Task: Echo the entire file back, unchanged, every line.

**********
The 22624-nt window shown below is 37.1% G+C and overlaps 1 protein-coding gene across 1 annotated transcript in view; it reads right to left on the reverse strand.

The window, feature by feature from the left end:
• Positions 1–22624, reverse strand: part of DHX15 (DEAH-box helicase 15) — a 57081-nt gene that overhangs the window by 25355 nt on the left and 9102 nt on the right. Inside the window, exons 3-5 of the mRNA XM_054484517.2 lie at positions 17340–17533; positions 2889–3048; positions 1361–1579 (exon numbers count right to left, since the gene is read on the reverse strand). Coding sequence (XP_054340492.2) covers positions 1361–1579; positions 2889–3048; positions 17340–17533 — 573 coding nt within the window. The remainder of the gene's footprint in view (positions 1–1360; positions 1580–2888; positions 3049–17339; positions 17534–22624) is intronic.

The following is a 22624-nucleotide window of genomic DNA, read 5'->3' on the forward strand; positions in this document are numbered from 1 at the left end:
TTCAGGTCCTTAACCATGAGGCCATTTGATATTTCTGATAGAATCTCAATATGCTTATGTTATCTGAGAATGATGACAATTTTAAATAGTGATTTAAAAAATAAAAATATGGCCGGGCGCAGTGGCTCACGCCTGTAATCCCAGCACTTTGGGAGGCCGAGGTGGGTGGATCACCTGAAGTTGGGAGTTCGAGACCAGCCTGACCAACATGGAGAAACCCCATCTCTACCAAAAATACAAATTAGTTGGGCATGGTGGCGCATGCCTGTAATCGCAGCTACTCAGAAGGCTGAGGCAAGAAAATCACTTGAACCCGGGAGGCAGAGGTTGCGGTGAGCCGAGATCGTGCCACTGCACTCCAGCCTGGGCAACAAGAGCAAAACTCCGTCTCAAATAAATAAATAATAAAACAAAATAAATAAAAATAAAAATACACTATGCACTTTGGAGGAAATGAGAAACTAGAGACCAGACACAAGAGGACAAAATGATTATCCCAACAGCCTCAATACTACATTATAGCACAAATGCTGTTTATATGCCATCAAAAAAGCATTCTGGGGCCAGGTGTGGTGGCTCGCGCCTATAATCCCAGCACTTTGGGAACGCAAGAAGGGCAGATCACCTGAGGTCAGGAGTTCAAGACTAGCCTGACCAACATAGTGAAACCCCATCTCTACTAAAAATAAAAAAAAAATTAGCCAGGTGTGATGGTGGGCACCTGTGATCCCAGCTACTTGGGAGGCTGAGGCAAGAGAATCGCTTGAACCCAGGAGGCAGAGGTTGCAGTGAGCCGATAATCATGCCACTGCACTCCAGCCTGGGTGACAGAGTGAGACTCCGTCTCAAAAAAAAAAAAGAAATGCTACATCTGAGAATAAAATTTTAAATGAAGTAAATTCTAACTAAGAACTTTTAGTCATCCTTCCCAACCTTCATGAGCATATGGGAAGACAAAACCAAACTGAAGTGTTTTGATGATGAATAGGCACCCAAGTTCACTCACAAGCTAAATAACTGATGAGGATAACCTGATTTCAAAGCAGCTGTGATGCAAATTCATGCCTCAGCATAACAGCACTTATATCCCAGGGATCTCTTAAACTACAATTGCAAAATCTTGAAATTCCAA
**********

The 22624-nt window shown below is 37.1% G+C and overlaps 1 protein-coding gene across 1 annotated transcript in view; it reads right to left on the reverse strand.

The window, feature by feature from the left end:
• Positions 1–22624, reverse strand: part of DHX15 (DEAH-box helicase 15) — a 57081-nt gene that overhangs the window by 25355 nt on the left and 9102 nt on the right. Inside the window, exons 3-5 of the mRNA XM_054484517.2 lie at positions 17340–17533; positions 2889–3048; positions 1361–1579 (exon numbers count right to left, since the gene is read on the reverse strand). Coding sequence (XP_054340492.2) covers positions 1361–1579; positions 2889–3048; positions 17340–17533 — 573 coding nt within the window. The remainder of the gene's footprint in view (positions 1–1360; positions 1580–2888; positions 3049–17339; positions 17534–22624) is intronic.

The following is a 22624-nucleotide window of genomic DNA, read 5'->3' on the forward strand; positions in this document are numbered from 1 at the left end:
TTCAGGTCCTTAACCATGAGGCCATTTGATATTTCTGATAGAATCTCAATATGCTTATGTTATCTGAGAATGATGACAATTTTAAATAGTGATTTAAAAAATAAAAATATGGCCGGGCGCAGTGGCTCACGCCTGTAATCCCAGCACTTTGGGAGGCCGAGGTGGGTGGATCACCTGAAGTTGGGAGTTCGAGACCAGCCTGACCAACATGGAGAAACCCCATCTCTACCAAAAATACAAATTAGTTGGGCATGGTGGCGCATGCCTGTAATCGCAGCTACTCAGAAGGCTGAGGCAAGAAAATCACTTGAACCCGGGAGGCAGAGGTTGCGGTGAGCCGAGATCGTGCCACTGCACTCCAGCCTGGGCAACAAGAGCAAAACTCCGTCTCAAATAAATAAATAATAAAACAAAATAAATAAAAATAAAAATACACTATGCACTTTGGAGGAAATGAGAAACTAGAGACCAGACACAAGAGGACAAAATGATTATCCCAACAGCCTCAATACTACATTATAGCACAAATGCTGTTTATATGCCATCAAAAAAGCATTCTGGGGCCAGGTGTGGTGGCTCGCGCCTATAATCCCAGCACTTTGGGAACGCAAGAAGGGCAGATCACCTGAGGTCAGGAGTTCAAGACTAGCCTGACCAACATAGTGAAACCCCATCTCTACTAAAAATAAAAAAAAAATTAGCCAGGTGTGATGGTGGGCACCTGTGATCCCAGCTACTTGGGAGGCTGAGGCAAGAGAATCGCTTGAACCCAGGAGGCAGAGGTTGCAGTGAGCCGATAATCATGCCACTGCACTCCAGCCTGGGTGACAGAGTGAGACTCCGTCTCAAAAAAAAAAAAGAAATGCTACATCTGAGAATAAAATTTTAAATGAAGTAAATTCTAACTAAGAACTTTTAGTCATCCTTCCCAACCTTCATGAGCATATGGGAAGACAAAACCAAACTGAAGTGTTTTGATGATGAATAGGCACCCAAGTTCACTCACAAGCTAAATAACTGATGAGGATAACCTGATTTCAAAGCAGCTGTGATGCAAATTCATGCCTCAGCATAACAGCACTTATATCCCAGGGATCTCTTAAACTACAATTGCAAAATCTTGAAATTCCAA